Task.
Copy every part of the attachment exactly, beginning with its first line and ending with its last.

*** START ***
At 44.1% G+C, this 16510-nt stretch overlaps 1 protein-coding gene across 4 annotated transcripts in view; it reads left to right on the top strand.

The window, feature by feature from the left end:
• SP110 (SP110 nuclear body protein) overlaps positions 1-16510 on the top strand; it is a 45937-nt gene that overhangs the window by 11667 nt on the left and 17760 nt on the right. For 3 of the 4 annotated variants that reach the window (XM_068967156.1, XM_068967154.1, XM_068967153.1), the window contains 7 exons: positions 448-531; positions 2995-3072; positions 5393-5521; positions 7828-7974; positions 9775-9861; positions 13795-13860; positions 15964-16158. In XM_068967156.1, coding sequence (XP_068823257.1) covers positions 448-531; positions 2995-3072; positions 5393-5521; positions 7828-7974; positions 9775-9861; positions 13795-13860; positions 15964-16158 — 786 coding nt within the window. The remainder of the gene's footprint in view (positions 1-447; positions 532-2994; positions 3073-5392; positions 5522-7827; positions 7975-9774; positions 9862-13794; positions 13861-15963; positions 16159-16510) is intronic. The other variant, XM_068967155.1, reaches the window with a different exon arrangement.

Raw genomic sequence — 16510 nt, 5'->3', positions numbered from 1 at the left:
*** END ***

At 44.1% G+C, this 16510-nt stretch overlaps 1 protein-coding gene across 4 annotated transcripts in view; it reads left to right on the top strand.

The window, feature by feature from the left end:
• SP110 (SP110 nuclear body protein) overlaps positions 1-16510 on the top strand; it is a 45937-nt gene that overhangs the window by 11667 nt on the left and 17760 nt on the right. For 3 of the 4 annotated variants that reach the window (XM_068967156.1, XM_068967154.1, XM_068967153.1), the window contains 7 exons: positions 448-531; positions 2995-3072; positions 5393-5521; positions 7828-7974; positions 9775-9861; positions 13795-13860; positions 15964-16158. In XM_068967156.1, coding sequence (XP_068823257.1) covers positions 448-531; positions 2995-3072; positions 5393-5521; positions 7828-7974; positions 9775-9861; positions 13795-13860; positions 15964-16158 — 786 coding nt within the window. The remainder of the gene's footprint in view (positions 1-447; positions 532-2994; positions 3073-5392; positions 5522-7827; positions 7975-9774; positions 9862-13794; positions 13861-15963; positions 16159-16510) is intronic. The other variant, XM_068967155.1, reaches the window with a different exon arrangement.

Raw genomic sequence — 16510 nt, 5'->3', positions numbered from 1 at the left: